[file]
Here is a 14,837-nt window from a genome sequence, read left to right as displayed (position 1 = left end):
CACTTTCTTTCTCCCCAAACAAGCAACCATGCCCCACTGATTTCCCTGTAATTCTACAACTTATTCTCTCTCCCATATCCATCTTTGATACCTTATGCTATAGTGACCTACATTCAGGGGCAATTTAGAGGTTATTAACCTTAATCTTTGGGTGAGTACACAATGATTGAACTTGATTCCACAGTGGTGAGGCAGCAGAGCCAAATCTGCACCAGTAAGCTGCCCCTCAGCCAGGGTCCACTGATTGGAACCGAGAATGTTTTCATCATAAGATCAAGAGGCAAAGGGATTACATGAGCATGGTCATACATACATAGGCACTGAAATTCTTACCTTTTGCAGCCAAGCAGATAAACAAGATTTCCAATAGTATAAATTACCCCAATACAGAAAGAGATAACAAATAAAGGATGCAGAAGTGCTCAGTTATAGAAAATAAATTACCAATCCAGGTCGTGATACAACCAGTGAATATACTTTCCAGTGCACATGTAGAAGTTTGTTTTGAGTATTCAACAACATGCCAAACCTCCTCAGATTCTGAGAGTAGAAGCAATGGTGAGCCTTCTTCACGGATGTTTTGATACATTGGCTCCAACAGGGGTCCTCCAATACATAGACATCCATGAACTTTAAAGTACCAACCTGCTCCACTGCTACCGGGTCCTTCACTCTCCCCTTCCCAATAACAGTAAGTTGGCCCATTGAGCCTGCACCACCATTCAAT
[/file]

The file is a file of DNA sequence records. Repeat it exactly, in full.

Here is a 14,837-nt window from a genome sequence, read left to right as displayed (position 1 = left end):
CACTTTCTTTCTCCCCAAACAAGCAACCATGCCCCACTGATTTCCCTGTAATTCTACAACTTATTCTCTCTCCCATATCCATCTTTGATACCTTATGCTATAGTGACCTACATTCAGGGGCAATTTAGAGGTTATTAACCTTAATCTTTGGGTGAGTACACAATGATTGAACTTGATTCCACAGTGGTGAGGCAGCAGAGCCAAATCTGCACCAGTAAGCTGCCCCTCAGCCAGGGTCCACTGATTGGAACCGAGAATGTTTTCATCATAAGATCAAGAGGCAAAGGGATTACATGAGCATGGTCATACATACATAGGCACTGAAATTCTTACCTTTTGCAGCCAAGCAGATAAACAAGATTTCCAATAGTATAAATTACCCCAATACAGAAAGAGATAACAAATAAAGGATGCAGAAGTGCTCAGTTATAGAAAATAAATTACCAATCCAGGTCGTGATACAACCAGTGAATATACTTTCCAGTGCACATGTAGAAGTTTGTTTTGAGTATTCAACAACATGCCAAACCTCCTCAGATTCTGAGAGTAGAAGCAATGGTGAGCCTTCTTCACGGATGTTTTGATACATTGGCTCCAACAGGGGTCCTCCAATACATAGACATCCATGAACTTTAAAGTACCAACCTGCTCCACTGCTACCGGGTCCTTCACTCTCCCCTTCCCAATAACAGTAAGTTGGCCCATTGAGCCTGCACCACCATTCAAT